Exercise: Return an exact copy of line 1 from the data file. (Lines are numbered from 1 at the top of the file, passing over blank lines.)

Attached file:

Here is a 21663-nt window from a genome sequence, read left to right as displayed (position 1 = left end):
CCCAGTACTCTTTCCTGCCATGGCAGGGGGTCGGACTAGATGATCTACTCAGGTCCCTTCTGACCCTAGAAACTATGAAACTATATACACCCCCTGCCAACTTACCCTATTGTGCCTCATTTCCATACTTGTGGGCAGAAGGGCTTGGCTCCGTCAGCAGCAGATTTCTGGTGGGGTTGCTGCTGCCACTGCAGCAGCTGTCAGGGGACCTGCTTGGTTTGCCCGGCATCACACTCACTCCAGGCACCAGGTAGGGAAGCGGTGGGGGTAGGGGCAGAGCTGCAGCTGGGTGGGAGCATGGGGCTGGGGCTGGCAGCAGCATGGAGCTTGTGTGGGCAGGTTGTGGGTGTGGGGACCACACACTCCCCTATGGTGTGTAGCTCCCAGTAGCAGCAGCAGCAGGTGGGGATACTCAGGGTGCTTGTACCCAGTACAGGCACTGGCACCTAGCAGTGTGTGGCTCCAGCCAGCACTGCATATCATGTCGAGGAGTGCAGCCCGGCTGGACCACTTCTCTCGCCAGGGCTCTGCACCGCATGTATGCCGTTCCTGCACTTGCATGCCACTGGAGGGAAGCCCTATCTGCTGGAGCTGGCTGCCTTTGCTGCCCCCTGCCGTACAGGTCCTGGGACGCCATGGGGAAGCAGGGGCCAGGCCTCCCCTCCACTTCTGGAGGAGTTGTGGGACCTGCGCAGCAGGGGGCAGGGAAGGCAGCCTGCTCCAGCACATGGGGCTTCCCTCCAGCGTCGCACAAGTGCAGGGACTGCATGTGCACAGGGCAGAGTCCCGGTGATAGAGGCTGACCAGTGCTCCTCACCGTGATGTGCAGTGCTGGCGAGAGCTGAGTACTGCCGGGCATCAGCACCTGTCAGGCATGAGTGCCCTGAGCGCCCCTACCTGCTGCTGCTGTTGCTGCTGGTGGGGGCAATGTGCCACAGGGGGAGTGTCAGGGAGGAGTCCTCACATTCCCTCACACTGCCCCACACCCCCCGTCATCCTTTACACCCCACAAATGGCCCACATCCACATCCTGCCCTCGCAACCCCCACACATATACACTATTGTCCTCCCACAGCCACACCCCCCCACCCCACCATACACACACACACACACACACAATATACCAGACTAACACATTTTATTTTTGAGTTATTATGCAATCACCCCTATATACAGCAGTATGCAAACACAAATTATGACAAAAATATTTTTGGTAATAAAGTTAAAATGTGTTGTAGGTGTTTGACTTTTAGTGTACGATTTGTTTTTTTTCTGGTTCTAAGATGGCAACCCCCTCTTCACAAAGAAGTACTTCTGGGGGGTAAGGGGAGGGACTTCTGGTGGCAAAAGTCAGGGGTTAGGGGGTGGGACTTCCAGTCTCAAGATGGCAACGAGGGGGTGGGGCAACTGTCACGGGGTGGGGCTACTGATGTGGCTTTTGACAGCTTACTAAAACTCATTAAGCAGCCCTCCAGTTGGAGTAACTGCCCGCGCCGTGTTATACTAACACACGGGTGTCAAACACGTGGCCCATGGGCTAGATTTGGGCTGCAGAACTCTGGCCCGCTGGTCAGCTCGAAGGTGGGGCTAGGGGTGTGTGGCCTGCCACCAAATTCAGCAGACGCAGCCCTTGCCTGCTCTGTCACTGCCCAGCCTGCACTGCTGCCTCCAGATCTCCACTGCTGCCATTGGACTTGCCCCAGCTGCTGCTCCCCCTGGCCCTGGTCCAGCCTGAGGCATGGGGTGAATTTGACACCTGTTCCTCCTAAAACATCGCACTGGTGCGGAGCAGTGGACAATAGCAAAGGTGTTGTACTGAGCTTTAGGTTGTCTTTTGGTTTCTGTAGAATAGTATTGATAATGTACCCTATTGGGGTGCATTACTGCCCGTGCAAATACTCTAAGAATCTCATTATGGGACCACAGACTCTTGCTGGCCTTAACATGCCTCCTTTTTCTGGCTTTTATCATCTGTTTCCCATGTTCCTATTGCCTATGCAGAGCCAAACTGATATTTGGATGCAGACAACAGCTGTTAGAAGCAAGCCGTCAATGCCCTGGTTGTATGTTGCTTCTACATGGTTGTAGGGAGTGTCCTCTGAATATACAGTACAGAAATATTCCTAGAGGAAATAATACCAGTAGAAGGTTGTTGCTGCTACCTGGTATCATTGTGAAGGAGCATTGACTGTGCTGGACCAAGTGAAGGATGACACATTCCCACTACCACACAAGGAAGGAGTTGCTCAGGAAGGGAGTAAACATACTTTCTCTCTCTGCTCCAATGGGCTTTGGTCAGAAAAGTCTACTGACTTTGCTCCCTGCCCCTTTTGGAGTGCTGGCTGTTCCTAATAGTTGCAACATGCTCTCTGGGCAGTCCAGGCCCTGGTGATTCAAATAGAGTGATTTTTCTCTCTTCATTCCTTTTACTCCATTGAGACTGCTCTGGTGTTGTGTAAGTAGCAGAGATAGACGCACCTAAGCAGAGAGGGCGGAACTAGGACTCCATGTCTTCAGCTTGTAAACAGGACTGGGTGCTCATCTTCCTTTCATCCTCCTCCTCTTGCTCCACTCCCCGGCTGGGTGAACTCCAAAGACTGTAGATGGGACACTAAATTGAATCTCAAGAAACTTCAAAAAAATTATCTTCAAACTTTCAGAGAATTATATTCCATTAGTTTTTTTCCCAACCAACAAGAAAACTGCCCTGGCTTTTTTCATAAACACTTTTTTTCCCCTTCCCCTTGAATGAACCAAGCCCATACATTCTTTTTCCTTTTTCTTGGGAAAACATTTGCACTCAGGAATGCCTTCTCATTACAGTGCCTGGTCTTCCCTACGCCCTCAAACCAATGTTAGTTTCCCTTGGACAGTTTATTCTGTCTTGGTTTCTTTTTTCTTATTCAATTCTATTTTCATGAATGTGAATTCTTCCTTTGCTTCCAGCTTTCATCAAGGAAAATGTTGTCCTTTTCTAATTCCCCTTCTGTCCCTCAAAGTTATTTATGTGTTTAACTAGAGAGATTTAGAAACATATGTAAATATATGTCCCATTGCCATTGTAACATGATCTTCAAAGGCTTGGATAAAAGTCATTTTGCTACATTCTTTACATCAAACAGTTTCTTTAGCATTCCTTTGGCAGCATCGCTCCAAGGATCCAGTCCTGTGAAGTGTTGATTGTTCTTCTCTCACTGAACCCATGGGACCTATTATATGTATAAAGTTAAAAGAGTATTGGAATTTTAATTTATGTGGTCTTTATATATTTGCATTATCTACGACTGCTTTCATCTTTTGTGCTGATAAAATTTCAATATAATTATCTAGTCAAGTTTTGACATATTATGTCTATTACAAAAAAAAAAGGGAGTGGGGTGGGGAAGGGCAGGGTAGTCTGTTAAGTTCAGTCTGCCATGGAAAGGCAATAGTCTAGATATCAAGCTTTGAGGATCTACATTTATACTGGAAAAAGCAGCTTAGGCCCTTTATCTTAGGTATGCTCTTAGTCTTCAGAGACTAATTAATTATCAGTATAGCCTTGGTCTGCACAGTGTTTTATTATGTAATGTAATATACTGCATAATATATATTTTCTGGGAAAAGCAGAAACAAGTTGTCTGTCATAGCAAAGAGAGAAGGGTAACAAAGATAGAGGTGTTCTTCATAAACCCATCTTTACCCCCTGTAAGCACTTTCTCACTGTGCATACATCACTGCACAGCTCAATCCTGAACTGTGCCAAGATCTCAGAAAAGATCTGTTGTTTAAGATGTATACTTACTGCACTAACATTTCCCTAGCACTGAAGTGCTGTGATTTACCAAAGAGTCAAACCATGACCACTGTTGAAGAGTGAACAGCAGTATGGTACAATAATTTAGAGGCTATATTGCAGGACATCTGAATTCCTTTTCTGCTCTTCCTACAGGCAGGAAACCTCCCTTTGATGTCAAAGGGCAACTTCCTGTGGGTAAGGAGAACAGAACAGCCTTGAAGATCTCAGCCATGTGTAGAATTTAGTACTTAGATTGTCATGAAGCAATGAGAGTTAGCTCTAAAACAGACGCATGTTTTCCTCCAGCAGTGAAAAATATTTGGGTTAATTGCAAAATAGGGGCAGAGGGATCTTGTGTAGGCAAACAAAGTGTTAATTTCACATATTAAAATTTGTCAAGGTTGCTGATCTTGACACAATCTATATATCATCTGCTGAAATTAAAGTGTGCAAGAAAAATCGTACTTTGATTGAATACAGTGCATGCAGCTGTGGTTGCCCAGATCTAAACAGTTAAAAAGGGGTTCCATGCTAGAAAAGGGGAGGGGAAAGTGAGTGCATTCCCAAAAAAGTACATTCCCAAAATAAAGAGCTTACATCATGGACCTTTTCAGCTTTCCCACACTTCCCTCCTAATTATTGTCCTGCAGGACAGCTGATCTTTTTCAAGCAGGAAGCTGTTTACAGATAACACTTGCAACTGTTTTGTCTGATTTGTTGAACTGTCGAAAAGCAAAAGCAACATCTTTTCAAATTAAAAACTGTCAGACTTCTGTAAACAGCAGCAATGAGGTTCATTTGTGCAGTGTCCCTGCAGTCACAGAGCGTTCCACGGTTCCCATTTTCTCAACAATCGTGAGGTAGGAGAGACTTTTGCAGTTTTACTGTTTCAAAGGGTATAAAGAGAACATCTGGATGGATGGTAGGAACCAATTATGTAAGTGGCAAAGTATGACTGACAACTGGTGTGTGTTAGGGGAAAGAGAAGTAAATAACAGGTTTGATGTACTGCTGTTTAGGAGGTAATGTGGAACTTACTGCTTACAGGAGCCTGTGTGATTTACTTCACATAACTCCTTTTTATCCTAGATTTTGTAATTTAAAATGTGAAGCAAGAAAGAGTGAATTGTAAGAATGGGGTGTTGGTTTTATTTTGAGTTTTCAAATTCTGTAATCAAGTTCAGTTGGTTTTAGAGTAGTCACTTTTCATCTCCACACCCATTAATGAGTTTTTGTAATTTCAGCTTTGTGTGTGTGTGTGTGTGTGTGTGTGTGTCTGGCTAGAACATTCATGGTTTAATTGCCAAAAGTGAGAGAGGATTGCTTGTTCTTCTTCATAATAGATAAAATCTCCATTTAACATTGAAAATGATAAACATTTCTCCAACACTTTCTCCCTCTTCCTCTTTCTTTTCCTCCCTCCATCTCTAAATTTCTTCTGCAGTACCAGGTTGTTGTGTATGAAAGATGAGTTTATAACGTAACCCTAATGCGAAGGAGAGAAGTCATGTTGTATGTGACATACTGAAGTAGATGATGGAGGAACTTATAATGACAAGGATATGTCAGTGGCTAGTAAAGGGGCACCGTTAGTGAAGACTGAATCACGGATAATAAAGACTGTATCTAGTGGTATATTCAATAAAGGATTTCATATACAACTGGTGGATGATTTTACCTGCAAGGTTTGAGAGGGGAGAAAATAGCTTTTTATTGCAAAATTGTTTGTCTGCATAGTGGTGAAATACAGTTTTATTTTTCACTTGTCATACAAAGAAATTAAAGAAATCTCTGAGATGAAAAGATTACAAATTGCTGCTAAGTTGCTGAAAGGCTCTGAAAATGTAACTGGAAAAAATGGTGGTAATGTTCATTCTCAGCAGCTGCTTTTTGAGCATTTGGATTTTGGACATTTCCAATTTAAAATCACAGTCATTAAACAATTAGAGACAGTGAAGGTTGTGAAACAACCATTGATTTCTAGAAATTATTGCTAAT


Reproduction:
Here is a 21663-nt window from a genome sequence, read left to right as displayed (position 1 = left end):